At a Tennessee raid, "dogs were so filthy and uncared for it was difficult to tell what breed they were."
Neighbors complain about barking and foul odors and fleas. Later, they’ll say they smelled burning flesh. In 2009, an animal control officer visits, but the dogs he sees appear to have food and water. None are dead or dying. And he doesn’t have the means to rescue that many animals. So he goes away. The sheriff’s office knows the situation isn’t right, they just don’t know what to do about it. In 2005, Abel had evaded charges in next-door Aiken County of keeping dogs in unsanitary conditions. She moved to Edgefield County and kept selling puppies online for $200 to $500 apiece.
“Designer dogs,” she calls them—a mishmash of all the different breeds imprisoned on her property. She photographs puppies using a makeshift studio in her home and brightly colored cloths as backdrops, captioning the pictures with cute comments written as though in the dogs’ words. She invites people to visit her farm. In reality, the dogs are driven or flown to customers. The only people who get past the no trespassing signs that ring her property are her ex-husband, her current husband, her two sons, a hired helper, and a local woman Abel met at an auction where she brings puppies to sell.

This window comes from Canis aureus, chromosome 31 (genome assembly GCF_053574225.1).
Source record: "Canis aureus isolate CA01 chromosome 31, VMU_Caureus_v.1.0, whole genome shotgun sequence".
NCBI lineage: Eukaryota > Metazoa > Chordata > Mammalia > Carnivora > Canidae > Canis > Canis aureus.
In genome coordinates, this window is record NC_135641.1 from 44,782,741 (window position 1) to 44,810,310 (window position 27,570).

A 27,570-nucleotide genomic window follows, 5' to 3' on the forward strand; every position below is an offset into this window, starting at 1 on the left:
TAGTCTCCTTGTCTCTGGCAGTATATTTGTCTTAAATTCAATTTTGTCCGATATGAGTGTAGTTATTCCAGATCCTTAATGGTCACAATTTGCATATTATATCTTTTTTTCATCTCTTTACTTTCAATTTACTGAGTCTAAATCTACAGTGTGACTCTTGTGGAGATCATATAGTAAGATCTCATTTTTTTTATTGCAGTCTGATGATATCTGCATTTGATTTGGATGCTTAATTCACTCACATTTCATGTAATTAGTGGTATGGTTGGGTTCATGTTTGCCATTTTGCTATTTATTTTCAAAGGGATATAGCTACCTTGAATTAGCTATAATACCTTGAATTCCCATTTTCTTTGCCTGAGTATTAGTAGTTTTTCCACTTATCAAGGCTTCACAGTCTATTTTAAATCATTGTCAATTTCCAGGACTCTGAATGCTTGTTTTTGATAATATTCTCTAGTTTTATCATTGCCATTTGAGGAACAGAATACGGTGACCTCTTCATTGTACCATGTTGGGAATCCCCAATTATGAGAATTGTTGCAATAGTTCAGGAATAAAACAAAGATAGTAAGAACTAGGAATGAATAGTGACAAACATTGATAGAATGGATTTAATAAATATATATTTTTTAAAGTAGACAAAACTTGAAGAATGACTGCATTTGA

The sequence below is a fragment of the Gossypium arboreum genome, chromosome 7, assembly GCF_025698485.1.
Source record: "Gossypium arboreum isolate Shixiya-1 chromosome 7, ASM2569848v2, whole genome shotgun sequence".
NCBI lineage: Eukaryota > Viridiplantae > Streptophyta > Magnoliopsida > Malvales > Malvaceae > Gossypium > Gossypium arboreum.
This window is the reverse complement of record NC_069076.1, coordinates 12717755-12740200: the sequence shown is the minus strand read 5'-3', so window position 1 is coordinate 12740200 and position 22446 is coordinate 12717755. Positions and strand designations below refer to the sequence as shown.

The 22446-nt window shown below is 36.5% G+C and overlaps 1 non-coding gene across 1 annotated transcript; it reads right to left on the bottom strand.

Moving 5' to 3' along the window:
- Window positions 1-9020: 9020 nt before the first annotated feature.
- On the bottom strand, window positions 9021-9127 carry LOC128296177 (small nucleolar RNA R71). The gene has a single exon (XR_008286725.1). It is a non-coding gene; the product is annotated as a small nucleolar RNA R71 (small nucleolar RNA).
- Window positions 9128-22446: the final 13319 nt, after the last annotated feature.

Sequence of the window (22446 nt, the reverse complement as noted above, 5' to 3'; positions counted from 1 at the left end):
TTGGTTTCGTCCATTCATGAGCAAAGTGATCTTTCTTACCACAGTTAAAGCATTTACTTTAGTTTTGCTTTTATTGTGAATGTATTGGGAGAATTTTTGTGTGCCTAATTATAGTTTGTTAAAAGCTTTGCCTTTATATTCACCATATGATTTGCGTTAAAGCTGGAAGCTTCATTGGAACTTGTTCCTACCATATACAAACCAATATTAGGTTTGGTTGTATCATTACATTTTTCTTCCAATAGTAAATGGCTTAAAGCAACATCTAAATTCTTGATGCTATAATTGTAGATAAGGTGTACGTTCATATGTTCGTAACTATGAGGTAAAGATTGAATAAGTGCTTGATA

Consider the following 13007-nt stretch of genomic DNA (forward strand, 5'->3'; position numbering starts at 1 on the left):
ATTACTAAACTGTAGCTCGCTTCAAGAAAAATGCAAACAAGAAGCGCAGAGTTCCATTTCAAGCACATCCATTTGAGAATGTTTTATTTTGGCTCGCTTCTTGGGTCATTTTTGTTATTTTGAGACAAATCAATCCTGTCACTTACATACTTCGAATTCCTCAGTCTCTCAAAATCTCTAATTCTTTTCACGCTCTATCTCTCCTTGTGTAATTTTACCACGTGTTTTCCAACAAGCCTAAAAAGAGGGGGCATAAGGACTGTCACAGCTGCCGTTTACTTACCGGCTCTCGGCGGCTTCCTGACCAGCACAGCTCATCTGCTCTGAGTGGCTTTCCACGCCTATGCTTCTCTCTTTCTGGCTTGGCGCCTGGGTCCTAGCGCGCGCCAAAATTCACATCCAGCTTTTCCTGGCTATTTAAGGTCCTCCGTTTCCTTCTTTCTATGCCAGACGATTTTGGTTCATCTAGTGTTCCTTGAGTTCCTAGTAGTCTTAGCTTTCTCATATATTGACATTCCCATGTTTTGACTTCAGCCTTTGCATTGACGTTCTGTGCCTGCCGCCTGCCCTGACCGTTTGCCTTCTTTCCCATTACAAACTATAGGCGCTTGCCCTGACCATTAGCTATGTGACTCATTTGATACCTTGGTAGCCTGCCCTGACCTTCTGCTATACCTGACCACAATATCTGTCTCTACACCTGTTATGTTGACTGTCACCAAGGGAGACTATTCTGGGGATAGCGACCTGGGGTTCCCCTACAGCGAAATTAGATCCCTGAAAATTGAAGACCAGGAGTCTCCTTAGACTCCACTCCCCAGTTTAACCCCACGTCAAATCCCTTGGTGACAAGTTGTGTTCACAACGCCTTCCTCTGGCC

Abel has been passing the woman older dogs she no longer wants—females who have failed to breed or care for a previous litter, 3- to 4-month-old male puppies who have grown too big to easily ship to buyers. After about a year, Abel lets the woman into her yard. The woman tells a local rescuer about the conditions. In late May 2012, that rescuer calls the HSUS puppy mill tip line. Her message goes to Ashley Mauceri, manager of animal cruelty response for the Animal Rescue Team. In July, at Mauceri’s instruction, the auction acquaintance takes seven small dogs from Abel to a vet. The animals have matted fur, rotting teeth, fleas, and ears filled with dark fluid. This is the evidence The HSUS needs.
On the morning of Sept. 11, a sheriff’s car leads a convoy of SUVs, a truck for hauling horses, and two specially equipped tractor trailers down Holmes Pond Road in Johnston. Inside ride members of the HSUS Animal Rescue Team, South Carolina director Kimberly Kelly, trained volunteers from 14 states, and staff from the Humane Society of Charlotte (North Carolina). Mauceri, the “incident commander,” is hopeful but nervous. “I’m very anxious. I feel like I swallowed a frog.” The week before, someone in the sheriff’s office, trying to reassure a woman who called about the condition of a dog from Calabel Farms, revealed a raid was about to take place. Had word reached Abel?
But when deputies arrive, Abel is still at 200 Holmes Pond Road. If she’s tried to clean up, it’s not apparent. They serve a search and seizure warrant as she steps out of the double-wide with a cup of coffee. She argues with the officers. Before the convoy has even parked, deputies arrest her and take her to the county jail. For the starving Labradoodle and all the other animals, it will soon be over.